In A Relationship, Whose Chore is Whose?by Whitney Collins on July 10, 2012
If you’re married or living together, it’s probably already apparent who excels at which chores. In this household, I only had to hang a few pictures using my clog to hammer a lugnut into the wall before my husband took over that task. And my husband only had to decorate one shelf with an old biology textbook and a peeling Rubik’s Cube before I became the accessorizer. When it comes to claiming a domestic duty, the key is not so much discovering what you’re good at, but discovering what you CAN’T STAND watching someone else do.
Watching my husband load the dishwasher is a retina-burning cataclysm that no human should witness. In fact, a video of him loading tumblers sideways in the top rack is the only movie they feature on Hell Airways besides “From Justin to Kelly” and old-people porn. There’s unrinsed, oily Tupperware; pans nesting inside pans like Russian dolls; and butcher knives crammed inside baby bottles. Five plates stuck together with refried beans? Load them as a single unit topped with a collander. Out of dishwashing gel? Squeeze in a bottle of Log Cabin. Because surely after a 20-minute cycle of tepid water, all this shit will come out looking like the holy grail. How could it not? We spent a whopping $250 on a dishwasher made by Frigidaire. Never mind that Mr. Frigidaire got his start making appliances to keep ICE CREAM FROM MELTING, I’m sure this modern miracle can handle a saucepan of bacon grease and a couple of Halloween wigs that need sterilizing.
Anyway, I’m getting carried away, but long story short: my husband is not allowed near the dishwasher. EVER. (Except to empty it like twice a day.)
PACKING THE CAR
You’d think with my mad dishwasher skills I’d be able to load a minivan, but when I pack for two kids and myself, the wheels quickly fall off the wagon. What starts as a noble intention to have all things relegated to separate Ziplocs and totes, soon devolves into the sort of yard sale insane people have. Halfway through, I start treating the car like a plate of nachos. I throw videos and diapers and blankets and sticker books and bottles of Tylenol and phone chargers and People magazines into the minivan like it’s doused in kerosene and set to explode. Then after I press the children inside, padded by snorkels, I top everything off with a couple of handfuls of M&Ms and string cheese. Because a sprinkling of food that is now between the seats will certainly tide them over until we get to Miami.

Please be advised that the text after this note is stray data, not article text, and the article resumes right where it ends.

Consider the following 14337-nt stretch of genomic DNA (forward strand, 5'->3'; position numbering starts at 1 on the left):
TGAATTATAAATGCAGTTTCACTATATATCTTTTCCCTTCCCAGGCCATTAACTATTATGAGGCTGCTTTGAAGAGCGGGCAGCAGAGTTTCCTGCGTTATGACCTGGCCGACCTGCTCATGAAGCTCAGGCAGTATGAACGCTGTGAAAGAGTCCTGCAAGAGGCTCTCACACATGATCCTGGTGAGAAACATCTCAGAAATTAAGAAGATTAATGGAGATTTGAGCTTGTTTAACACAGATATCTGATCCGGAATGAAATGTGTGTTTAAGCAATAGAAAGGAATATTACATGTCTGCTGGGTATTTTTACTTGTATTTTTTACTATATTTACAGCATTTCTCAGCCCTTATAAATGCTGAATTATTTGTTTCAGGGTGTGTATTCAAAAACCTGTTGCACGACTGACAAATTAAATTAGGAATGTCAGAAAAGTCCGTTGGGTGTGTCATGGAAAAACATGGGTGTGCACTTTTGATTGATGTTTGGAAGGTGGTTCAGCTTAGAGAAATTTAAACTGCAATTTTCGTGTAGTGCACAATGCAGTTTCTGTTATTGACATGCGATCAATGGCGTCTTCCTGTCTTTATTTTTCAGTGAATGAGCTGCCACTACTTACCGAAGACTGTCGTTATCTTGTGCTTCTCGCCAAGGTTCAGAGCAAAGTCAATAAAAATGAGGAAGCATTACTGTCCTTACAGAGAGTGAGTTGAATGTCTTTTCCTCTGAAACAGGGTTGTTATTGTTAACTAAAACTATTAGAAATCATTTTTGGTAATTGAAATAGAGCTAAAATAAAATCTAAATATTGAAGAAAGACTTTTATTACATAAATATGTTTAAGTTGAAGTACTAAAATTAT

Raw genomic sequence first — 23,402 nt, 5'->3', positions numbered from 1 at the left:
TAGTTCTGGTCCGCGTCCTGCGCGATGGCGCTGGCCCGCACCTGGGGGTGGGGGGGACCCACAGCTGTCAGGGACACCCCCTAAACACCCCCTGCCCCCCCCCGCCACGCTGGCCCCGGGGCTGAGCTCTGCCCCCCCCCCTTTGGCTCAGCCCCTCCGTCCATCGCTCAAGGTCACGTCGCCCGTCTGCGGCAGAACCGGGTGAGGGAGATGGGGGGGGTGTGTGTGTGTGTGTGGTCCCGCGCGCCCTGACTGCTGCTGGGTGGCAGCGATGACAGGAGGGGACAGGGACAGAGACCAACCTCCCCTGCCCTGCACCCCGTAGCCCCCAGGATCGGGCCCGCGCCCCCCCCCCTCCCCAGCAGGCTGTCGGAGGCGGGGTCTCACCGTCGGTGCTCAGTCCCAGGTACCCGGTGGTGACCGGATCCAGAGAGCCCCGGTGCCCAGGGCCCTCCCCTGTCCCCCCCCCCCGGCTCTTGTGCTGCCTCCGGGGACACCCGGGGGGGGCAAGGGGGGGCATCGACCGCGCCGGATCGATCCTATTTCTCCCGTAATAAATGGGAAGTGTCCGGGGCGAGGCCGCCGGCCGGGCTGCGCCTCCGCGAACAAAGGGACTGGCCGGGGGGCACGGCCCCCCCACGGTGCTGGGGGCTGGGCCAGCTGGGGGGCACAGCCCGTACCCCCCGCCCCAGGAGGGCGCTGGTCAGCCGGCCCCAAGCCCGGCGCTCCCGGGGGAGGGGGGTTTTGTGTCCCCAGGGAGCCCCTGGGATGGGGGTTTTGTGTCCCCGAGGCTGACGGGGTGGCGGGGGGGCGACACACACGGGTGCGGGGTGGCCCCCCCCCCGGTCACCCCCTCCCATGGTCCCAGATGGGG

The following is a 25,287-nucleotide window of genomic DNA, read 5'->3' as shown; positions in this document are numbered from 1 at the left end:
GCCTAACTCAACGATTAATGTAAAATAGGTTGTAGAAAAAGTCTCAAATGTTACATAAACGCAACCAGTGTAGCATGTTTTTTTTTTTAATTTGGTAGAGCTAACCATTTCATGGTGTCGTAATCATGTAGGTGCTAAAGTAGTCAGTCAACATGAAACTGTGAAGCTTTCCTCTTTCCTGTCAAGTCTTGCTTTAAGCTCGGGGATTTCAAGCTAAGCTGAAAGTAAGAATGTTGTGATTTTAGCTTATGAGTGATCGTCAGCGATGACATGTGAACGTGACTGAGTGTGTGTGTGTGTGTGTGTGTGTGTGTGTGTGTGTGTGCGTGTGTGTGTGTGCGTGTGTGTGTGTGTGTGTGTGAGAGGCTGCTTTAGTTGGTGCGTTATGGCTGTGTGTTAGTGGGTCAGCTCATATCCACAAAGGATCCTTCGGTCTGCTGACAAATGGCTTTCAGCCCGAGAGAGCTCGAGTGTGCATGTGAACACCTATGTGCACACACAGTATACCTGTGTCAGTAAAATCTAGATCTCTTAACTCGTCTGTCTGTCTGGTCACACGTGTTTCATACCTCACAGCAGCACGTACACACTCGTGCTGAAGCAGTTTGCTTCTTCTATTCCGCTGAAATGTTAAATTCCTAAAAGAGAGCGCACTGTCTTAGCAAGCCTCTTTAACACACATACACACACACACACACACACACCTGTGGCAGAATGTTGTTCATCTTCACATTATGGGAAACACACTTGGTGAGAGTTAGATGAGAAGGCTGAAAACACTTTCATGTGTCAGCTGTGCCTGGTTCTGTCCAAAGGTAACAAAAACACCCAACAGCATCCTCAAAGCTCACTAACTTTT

But back to my point: only my husband can do this packing-of-the-vehicle thing. And he does it pretty awesomely. I know they’d invite him to be a Navy Seal if he just showed them our trunk. I mean, that’s how you get to be a Navy Seal, right?
MAKING THE BED
I couldn’t make a bed any better had I been raised and beaten by a British schoolmarm. Every week, I wash the sheets in bleach and scalding water as if they’d last been used by a maternity ward. Next, I tuck everything in, blankets included, using hospital corners. See that bedspread? It’s tighter than Joan Rivers’s face. And the throw pillows? Well, they have designated spots. It’s like a well-choreographed episode of Glee.
Were this bed-making task left to my husband? We’d sleep on a mattress covered in beach towels and remote controls.
THE GROCERY SHOPPING
Oh, I’m good at this. Really good. The problem is, I shop like I’m some sort of f*cking celebrity. My husband will give me the weekly grocery budget, and I’ll return 10 minutes later with two, Frisbee-sized filet mignons, one roll of Viva (do you hear the angels singing?) paper towels, and a couple of lawn chairs. You think they don’t sell patio furniture at the grocery store? I’ll prove you wrong by turning my yard into a living room.
Anyway, I can’t budget this sort of crap called “feeding the family.” My husband is excellent at this. He’ll take the same amount of money, clip a bunch of coupons, and return with cereals and milk and beans and vegetables. He’ll also probably have 15 to 20 pounds of “manager’s special” tilapia that is loaded with contaminants, but with all these chores, I’m willing to consume something that might cause me to grow an extra hand or two. Or maybe even a tail.
So, anyway, dear lovers. Take it from me. Make one of those totally sexy job charts for you and your mate. It’s excellent for your relationship. You may think I’m kidding, but nothing’s a bigger turn-on than never having to watch someone misuse a dustpan.
Whitney Collins is the creator and editor of two humor sites: errant parent and The Yellow Ham. Her humor appears on The Big Jewel, McSweeney’s, The Dead Mule School of Southern Literature, and Fathermucker’s blog; you can visit her website at whitneycollins.com. She lives with her husband and two sons in Kentucky, where she’s been known to do mediocre local stand-up.